Lately the crazy train has picked up speed. I don’t know if it’s the upcoming midterm elections or people are scared by gay court victories or what, but we’re in a period of nutty.
Take David Barton. Please.
An evangelical minister, teacher at (Glenn) Beck University and former vice chairman of the Texas Republican Party, Barton — a self-styled historian — is the founder of WallBuilders, a group devoted to the idea that America was founded as a Christian nation.
On his WallBuilders radio show recently, Barton discussed with Rick Green how health-conscious America is, regulating cigarettes and trans fats and salt, yet allowing something to slip through that is such an obvious threat to the health of Americans: Jersey Shore.
Okay, he didn’t say that. Instead, Barton reeled off fanciful statistics, like, “Homosexuals die decades earlier than heterosexuals,” and “nearly one-third [of homosexuals] admit to a thousand or more sex partners in a lifetime.”
Barton said, “I mean, you go through all this stuff, sounds to me like that’s not very healthy. Why don’t we regulate homosexuality?” That’s the moment he boarded the crazy train.
Barton, the quack historian, cited a 1920s study that found nations that “rejected sexual regulation like with homosexuality” didn’t last “past the third generation from the time that they embraced it.”
Have gays been embraced? When will the third generation appear? It’s important to know when we’re supposed to make this country collapse. We have a schedule to keep.
Rick Green’s role in this production was to be properly aghast that the breathtakingly unhealthy gay lifestyle is promoted and protected.
That makes Green — recently a candidate for the Texas Supreme Court — the porter on the crazy train.
If David Barton wants the government to regulate gay sex, Andrew Shirvell’s goal is much more modest. But Shirvell is the conductor on the crazy train. For almost six months, Shirvell has railed in a blog against Chris Armstrong, the openly gay University of Michigan student assembly president.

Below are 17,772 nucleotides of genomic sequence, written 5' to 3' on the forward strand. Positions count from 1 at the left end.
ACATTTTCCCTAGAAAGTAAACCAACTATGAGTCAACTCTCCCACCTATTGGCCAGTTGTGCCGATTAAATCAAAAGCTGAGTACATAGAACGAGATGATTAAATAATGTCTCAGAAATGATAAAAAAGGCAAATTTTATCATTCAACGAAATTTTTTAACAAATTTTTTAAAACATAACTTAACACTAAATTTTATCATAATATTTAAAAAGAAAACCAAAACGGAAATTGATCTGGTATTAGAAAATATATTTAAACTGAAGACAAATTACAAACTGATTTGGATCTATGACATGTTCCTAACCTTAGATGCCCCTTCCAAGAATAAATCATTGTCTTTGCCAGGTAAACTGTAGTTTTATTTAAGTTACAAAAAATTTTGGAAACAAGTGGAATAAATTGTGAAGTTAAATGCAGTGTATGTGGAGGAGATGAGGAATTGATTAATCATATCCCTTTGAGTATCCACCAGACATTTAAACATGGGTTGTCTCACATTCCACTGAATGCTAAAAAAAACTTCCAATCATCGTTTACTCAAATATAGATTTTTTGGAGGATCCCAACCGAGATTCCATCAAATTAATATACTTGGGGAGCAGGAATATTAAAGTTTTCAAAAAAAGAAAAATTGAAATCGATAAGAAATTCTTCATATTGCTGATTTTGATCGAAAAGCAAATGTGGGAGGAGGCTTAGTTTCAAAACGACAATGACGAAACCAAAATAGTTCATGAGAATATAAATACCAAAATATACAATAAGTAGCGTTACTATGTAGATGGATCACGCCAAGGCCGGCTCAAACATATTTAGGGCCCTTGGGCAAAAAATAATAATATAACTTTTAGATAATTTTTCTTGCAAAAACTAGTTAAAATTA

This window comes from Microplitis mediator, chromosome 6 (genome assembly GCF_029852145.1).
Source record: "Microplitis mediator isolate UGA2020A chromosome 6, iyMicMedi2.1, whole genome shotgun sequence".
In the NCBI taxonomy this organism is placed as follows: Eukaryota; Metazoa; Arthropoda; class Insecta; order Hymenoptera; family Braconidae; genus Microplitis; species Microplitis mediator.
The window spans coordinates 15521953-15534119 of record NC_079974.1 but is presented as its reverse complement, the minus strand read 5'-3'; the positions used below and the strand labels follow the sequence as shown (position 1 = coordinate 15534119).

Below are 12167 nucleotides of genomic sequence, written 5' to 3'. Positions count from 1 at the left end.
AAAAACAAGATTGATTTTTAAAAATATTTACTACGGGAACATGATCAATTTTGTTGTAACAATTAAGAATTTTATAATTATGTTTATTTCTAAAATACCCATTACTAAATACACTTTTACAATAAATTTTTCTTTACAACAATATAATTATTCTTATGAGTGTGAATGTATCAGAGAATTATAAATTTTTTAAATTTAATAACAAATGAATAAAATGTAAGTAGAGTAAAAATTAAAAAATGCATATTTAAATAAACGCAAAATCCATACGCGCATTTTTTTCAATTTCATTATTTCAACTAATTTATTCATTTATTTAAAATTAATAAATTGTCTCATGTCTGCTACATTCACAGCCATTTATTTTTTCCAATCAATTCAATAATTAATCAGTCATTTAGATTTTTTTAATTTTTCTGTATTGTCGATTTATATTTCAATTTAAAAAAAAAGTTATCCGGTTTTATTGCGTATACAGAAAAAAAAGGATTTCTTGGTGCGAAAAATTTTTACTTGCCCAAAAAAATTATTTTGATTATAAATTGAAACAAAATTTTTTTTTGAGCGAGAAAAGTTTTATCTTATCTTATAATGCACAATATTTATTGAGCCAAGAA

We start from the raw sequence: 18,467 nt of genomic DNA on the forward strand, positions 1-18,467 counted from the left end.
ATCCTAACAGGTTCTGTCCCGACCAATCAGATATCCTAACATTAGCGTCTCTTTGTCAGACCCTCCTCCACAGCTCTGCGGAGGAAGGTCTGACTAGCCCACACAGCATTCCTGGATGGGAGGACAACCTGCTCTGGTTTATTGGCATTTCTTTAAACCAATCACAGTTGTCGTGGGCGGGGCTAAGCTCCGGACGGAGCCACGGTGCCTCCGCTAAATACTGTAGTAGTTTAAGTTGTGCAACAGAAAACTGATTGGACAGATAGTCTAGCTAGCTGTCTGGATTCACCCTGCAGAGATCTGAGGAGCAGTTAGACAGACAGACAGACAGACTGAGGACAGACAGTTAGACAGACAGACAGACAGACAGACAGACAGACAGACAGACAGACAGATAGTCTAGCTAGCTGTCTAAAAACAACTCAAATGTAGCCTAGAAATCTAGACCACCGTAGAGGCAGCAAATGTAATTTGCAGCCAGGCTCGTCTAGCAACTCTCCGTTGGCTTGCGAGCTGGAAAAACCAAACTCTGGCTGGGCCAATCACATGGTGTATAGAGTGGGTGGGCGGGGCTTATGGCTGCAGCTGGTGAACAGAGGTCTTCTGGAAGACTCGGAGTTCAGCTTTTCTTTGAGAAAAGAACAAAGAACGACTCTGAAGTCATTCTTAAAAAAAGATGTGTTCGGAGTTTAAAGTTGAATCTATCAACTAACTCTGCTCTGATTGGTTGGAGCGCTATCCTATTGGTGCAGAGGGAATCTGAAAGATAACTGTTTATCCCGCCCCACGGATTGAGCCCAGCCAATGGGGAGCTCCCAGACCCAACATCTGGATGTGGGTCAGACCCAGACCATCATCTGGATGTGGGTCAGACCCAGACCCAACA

Shirvell, a Michigan grad, accused Armstrong of so many things — including being anti-Christian, hosting a gay orgy, trying to recruit freshmen to be gay and, my favorite, sexually seducing a conservative student and influencing him to the point that he “morphed into a proponent of the radical homosexual agenda.”
Good strategy, that seduction. Armstrong should be able to convert everybody on campus by the time he’s 106.
During his anti-Armstrong crusade, Shirvell protested outside Armstrong’s house, and called him “Satan’s representative on the student assembly.”Paranoid much? All this would be plenty bad enough, but the fact that Shirvell is a Michigan assistant attorney general launches the affair into the realm of the bizarre. Rod Serling couldn’t have made this up.
Shirvell’s boss, Attorney General Mike Cox, cited the guy’s right to free speech, while also telling CNN he’s a “bully.” Cox said that Shirvell’s “immaturity and lack of judgment outside the office are clear.”
This is more than a case of bad judgment. Shirvell is obsessed with Armstrong’s homosexuality. I have to wonder if Shirvell — now on a voluntary leave of absence — is an immense closet case, or a few ties short of a railroad track.
Either explanation or both might apply to Fred Phelps, leader of the infamous Westboro Baptist Church, but it’s his daughters who recently clambered on the crazy train.
Margie Phelps recently represented Westboro at the Supreme Court in the dispute over protests at military funerals, and after, while addressing the press, she and sister Shirley Phelps-Roper broke into song. They warbled a few lines of a variation on Ozzy Osbourne’s “Crazy Train.” Osbourne declared his displeasure that they used his music to advance “despicable beliefs.”
When the Prince of Darkness looks civilized compared to you, your caboose is loose.
Leslie Robinson assumes the Phelps daughters will never sing Indigo Girls. E-mail Robinson at firstname.lastname@example.org, and visit her blog at GeneralGayety.com.
This article appeared in the Dallas Voice print edition October 15, 2010
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